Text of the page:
Singapore is a nation of foodies; there is nothing we love more than indulging in our favourite meal. I can safely say no one loves eating as much as we do.
Ask anyone where to get the best chicken rice and you might find yourself in a rather heated debate. There is no denying that we are ardent foodies and fiercely protective of our local food.
As National Day approaches, it seems like an opportune moment to reflect on how far we have come.
While I’m proud of the towering skyscrapers and massive indoor waterfalls, nothing makes me beam with pride more or feel more Singaporean than our local food. This is especially true with stalls that have been around since our independence or even longer.
Just think, our grandparents or even our great-grandparents could have been eating those same dishes. In fact, food really does have the ability to bind us all. So, if you are feeling particularly nostalgic here are some suggestions on where you can get dishes and snacks that have been around since the good ole‘ days.
Nothing tastes more heartwarming than a simple plate of rice doused in thick curry and nobody does it better than Loo’s Hainanese Curry Rice.
Located in the heart of Tiong Bahru, Loo’s Hainanese Curry Rice is located within a quaint-looking coffee shop, with charming old-school decor. They even use the traditional turquoise metal gates! One look at this is sure to evoke a sense of nostalgia for the good ol’ days.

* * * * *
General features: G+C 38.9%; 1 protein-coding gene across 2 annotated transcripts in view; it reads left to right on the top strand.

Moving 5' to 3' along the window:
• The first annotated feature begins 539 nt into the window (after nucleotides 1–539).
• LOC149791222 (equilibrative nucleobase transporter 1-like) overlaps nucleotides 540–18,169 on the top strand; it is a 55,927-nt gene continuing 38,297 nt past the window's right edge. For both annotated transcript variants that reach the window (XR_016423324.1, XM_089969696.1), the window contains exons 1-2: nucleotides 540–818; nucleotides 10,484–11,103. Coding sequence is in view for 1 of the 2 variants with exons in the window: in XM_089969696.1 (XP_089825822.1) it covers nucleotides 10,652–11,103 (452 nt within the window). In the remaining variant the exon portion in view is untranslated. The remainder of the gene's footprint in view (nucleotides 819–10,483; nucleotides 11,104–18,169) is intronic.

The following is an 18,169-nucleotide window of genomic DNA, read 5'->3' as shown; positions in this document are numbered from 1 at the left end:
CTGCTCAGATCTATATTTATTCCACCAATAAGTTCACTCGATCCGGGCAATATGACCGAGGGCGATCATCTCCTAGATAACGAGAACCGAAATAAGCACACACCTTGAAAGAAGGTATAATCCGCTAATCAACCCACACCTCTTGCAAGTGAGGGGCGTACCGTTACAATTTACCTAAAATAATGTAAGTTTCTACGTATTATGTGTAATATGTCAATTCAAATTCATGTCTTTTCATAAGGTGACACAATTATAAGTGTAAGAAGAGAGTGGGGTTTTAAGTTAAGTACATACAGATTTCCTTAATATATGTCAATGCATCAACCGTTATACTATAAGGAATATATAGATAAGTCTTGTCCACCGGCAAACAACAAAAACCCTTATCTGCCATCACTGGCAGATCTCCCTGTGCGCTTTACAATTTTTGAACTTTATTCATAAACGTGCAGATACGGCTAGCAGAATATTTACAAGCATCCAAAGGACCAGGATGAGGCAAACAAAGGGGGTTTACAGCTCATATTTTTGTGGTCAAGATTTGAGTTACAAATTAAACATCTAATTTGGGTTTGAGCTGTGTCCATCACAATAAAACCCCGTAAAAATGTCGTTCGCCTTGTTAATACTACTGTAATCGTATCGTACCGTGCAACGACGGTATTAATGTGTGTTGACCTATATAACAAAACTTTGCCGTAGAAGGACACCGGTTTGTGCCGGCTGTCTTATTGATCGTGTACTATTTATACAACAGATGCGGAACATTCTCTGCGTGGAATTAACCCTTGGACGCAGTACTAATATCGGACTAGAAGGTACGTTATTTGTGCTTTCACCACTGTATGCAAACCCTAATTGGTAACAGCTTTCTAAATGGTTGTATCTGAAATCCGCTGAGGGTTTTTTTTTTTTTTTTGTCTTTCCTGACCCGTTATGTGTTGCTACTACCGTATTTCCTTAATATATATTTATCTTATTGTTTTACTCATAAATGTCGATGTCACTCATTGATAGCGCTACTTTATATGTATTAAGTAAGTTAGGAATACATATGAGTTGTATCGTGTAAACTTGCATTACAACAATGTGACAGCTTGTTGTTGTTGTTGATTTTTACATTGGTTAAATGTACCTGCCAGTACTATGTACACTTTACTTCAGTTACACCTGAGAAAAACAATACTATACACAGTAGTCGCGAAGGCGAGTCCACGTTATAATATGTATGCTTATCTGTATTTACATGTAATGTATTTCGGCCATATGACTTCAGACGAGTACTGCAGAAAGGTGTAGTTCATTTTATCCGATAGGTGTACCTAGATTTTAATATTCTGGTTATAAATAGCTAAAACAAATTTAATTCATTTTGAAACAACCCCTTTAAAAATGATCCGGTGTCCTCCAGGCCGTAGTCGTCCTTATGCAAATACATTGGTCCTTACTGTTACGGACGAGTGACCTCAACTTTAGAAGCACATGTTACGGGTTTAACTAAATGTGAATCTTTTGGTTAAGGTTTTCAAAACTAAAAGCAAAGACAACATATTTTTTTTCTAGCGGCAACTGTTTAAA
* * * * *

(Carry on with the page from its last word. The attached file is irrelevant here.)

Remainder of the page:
Loo’s Hainanese Curry Rice has been in Tiong Bahru since 1946, which is a whopping 73 years. The man currently behind the stall is none other than Mr Loo Kia Chee, an industrious man who has been going at it for the past four decades.
Now, their Hainanese Curry (S$2) might look a little unassuming but boy, this is the bomb!
The strong coconut milk aroma will hit you the moment you dig in. What caught my attention, however, was the unusual spicy flavour. The mild spicy taste came from the heavy dose of ginger, which didn’t sting my tongue.
It’s a simple steaming plate of white rice, bedecked in curry, but it’s all you need.
Loo’s Hainanese Curry Rice: 71 Seng Poh Road, #01-49, Singapore 160071 |Tel:+65 6225 3762 | Opening Hours: 8 am – 2.45pm (Daily), Closed on alternate Tues
When it comes to comfort food, nothing soothes the soul like a plate of nasi biryani. Just thinking about the mountain of fragrant rice drenched in a luscious coat of curry is already making my mouth water.
While many places in Geylang Serai serve up a good plate of nasi biryani, none have garnered more positive reviews than Geylang Briyani Stall in Pasar Geylang Serai.